8. We have carefully considered the matter. It has been held by the Madras High Court in the case of Dadha & Co. (supra), relied upon by the learned departmental representative, that immovable properties which belonged to a firm will cease to belong to the firm only when the partnership is actually dissolved or when a partition deed or a mutual release is executed by the partners. Although, in that case, the sale deed was executed by all the partners, this was executed in their individual capacity. As there was no prior dissolution of the partnership or partition of the properties, it was held by the Madras High Court that the properties should be deemed to have belonged to the firm and that the capital gains arising from the sale of the properties should be assessed in the hands of the firm. In the light of the decision of the Supreme Court in the case of Addanki Narayanappa v.Bhaskara Krishnappa AIR 1966 SC 1300, it is clear that during the subsistence of the partnership no partner can deal with any portion of the|property as his own nor can he assign his interest in a specific item of the partnership property to anyone. It is true that under Section 29 of the Indian Partnership Act, a partner can transfer his interest in the firm. But he cannot transfer his interest in any particular property of the firm. It is not, therefore, possible to accept the contention of the assessee-iirm that by the document executed on 8-4-1974, Shri Haridas had transferred only his interest in the immovable properties. But the position was altered when the remaining 'partners also executed a release deed in favour of the ,Bombay firm. The immovable properties belonging to the firm were scheduled to both the sale deed by Shri Haridas and also to the release deed by] the remaining partners. It is clear that when all the four partners transferred the assets belonging to the partnership, there will be an effective transfer of the assets. We are, therefore, of the view that, in the present case, there was an effective transfer of the properties to the Bombay firm only after the execution of the release deed by the remaining three partners on 17-4-1974.

8A. This takes us to the question whether the effective transfer was after the dissolution of the firm or before the same. If there had been no dissolution of the firm prior to the effective transfer, the transfer has to be treited as one by the firm. On the other hand, if there has been a dissolution of the firm and all the four partners had become co-owners of the property prior to the transfer, then alone it can be contended that the transfer was by the four partners in their individual capacity. It may be noted that the sale by Shri Haridas was on 8-4-1974 and the release deed by the three remaining partners on 17-4-1974. The case of the assessee now is that there was a dissolution of the firm in between these dates on 12-4-1974. The deed of dissolution was actually executed only much later on 24-6-1974. The following recitals in the deed are important : Whereas the business of the firm has been discontinued with effect from 12-4-1974; and Whereas it is considered necessary and expedient by the parties to dissolve the partnership and execute a dissolution deed embodying the terms and conditions of the dissolution of the partnership.

Now this deed WITNESSETH and the parties hereto mutually agree between each other as follows : 1. The said partnership shall be deemed to have been dissolved by mutual consent with effect from 12th April, 1974.

These recitals do not support the case of the assessee that there was a dissolution of the firm on 12-4-1974. What is stated is that the business has been discontinued with effect from 12-4-3974. The dissolution is effected only by the execution of the document. It is true that in the document they have stated that the dissolution shall be deemed to have been effective from 12-4-1974. In this context, the following passage in Kanga and Palkhivala's Law & Practice of Income-tax, Vol. 1, 7th edition is relevant : Partnership must be deemed to commence from the date when in fact it has commenced, even though a partnership deed may be executed later.

Where partnership has in fact commenced from the date of execution of the partnership deed, it cannot be deemed to have commenced earlier even if the deed provides for retrospective operation : no deed can alter the past Likewise, if a partnership was in fact dissolved on a particular date, it cannot be held to have been dissolved earlier even though the deed of dissolution might refer to an earlier date as the date of dissolution for the purposes of adjusting the rights of the partners inter se. A partnership may be assessed as such even after its dissolution, for instance, if it carries out after its dissolution contracts entered into before.(pp.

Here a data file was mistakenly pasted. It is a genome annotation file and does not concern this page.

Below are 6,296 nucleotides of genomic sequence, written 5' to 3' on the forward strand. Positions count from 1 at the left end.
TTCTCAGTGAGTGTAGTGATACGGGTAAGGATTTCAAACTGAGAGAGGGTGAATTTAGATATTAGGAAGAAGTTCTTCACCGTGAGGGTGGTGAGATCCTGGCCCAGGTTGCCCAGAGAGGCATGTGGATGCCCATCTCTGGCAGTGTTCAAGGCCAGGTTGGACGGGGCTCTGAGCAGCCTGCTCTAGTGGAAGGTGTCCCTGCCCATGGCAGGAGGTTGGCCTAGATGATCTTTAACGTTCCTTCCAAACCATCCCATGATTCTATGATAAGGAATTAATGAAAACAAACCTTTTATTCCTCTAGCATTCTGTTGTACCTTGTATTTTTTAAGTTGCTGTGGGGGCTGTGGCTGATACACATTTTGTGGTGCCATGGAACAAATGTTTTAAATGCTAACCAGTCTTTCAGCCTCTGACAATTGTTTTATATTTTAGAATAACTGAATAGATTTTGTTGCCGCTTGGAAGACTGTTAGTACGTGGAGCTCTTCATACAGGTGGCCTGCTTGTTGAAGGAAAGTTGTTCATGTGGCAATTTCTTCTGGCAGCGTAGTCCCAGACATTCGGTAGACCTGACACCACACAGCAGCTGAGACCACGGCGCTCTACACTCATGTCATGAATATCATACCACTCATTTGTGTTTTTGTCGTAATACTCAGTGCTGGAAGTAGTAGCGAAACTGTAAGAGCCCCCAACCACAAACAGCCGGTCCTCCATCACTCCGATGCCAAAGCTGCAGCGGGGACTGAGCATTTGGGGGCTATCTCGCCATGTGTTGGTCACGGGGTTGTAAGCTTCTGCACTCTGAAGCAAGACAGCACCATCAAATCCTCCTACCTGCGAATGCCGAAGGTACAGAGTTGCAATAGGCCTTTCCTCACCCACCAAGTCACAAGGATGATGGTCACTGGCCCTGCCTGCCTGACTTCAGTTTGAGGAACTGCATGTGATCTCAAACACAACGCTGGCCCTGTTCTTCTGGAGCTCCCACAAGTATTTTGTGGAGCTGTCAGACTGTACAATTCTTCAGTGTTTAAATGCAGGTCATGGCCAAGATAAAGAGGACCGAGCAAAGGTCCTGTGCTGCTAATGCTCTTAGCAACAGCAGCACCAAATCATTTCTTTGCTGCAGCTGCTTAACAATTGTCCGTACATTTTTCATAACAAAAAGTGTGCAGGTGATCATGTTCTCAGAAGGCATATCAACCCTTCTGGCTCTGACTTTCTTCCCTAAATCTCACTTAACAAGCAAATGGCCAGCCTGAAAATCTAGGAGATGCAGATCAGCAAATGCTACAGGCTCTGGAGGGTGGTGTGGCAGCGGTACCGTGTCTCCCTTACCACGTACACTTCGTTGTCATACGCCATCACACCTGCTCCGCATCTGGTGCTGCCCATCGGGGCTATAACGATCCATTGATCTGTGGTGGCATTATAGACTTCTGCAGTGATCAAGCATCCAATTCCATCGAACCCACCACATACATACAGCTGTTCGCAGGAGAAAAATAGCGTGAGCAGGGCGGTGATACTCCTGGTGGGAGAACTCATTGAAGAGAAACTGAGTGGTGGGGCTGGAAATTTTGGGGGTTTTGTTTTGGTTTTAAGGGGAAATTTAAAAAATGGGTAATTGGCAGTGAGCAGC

53-54) The decision of the Madras High Court in the case of K.P.V. Shaik Mohamed Rowther & Co. v. CIT [1956] 30 ITR 747 is also relevant in this context. In that case, one of the partners died on 28-3-1949, but the partnership was not dissolved because of the provision in the deed that it shall not be dissolved on the death of a partner. A deed of dissolution was executed on 22-7-1949, wherein it was provided that the partnership shall be deemed to have dissolved on 28-3-1949. It was held that the dissolution actually took place only when the dissolution deed was executed on 22-7-1949 and that the partnership cannot be deemed to have dissolved from any earlier date. Thus, in the present case even on the basis of the deed of dissolution, the assessee cannot succeed in its contention that there was a dissolution of the partnership on 12-4-1974.

9. There are also other evidence and circumstances in the case which would indicate that there was no dissolution on 12-4-1974. As pointed out by the ITO, there is nothing to show|that there was any mutual agreement or discussion by the partners about the dissolution of the partnership prior to the transfer of the assets. There is no mention about any dissolution of the partnership in the release deed dated 17-4-1974, which was executed after the alleged date of dissolution.

Even the sale deed by Shri Haridas dated 8-4-1974 was presented for registration only on 15-4-1974. The release deed was presented for registration still later on 18-4-1974. If the firm had been actually dissolved on 12-4-1974, the fact could have been mentioned in both the documents. On the other hand, the recitals in the document will show that what is being conveyed is the share or interest in a continuing business. The assessee has no case that the partners had fallen out at any time and that there was any difference of opinion between them. The deed of dissolution will show that the winding up of the affairs was entrusted to Shri Haridas, who first executed the sale deed. This will show that the parties, who are brothers, were on the best of relations.

Taking all these into consideration, we reject the claim of the assessee that the firm had been dissolved on 12-4-1974. The transfer has, therefore, to be treated as one by the firm. It would also appear that this is a case where the parties resorted to the execution of a sale deed by one partner and a release deed by the remaining partners to save the expenses on stamp duty and probably also on registration charges. The attempt to utilise the same to advance the contention that the sale was not by the firm but by the individual partners seems to be only an incidental one and we have no hesitation in rejecting the same.

The ITO was, therefore, perfectly justified in assessing the capital gains and the profits under Section 41(2) in the hands of the assessee-firm.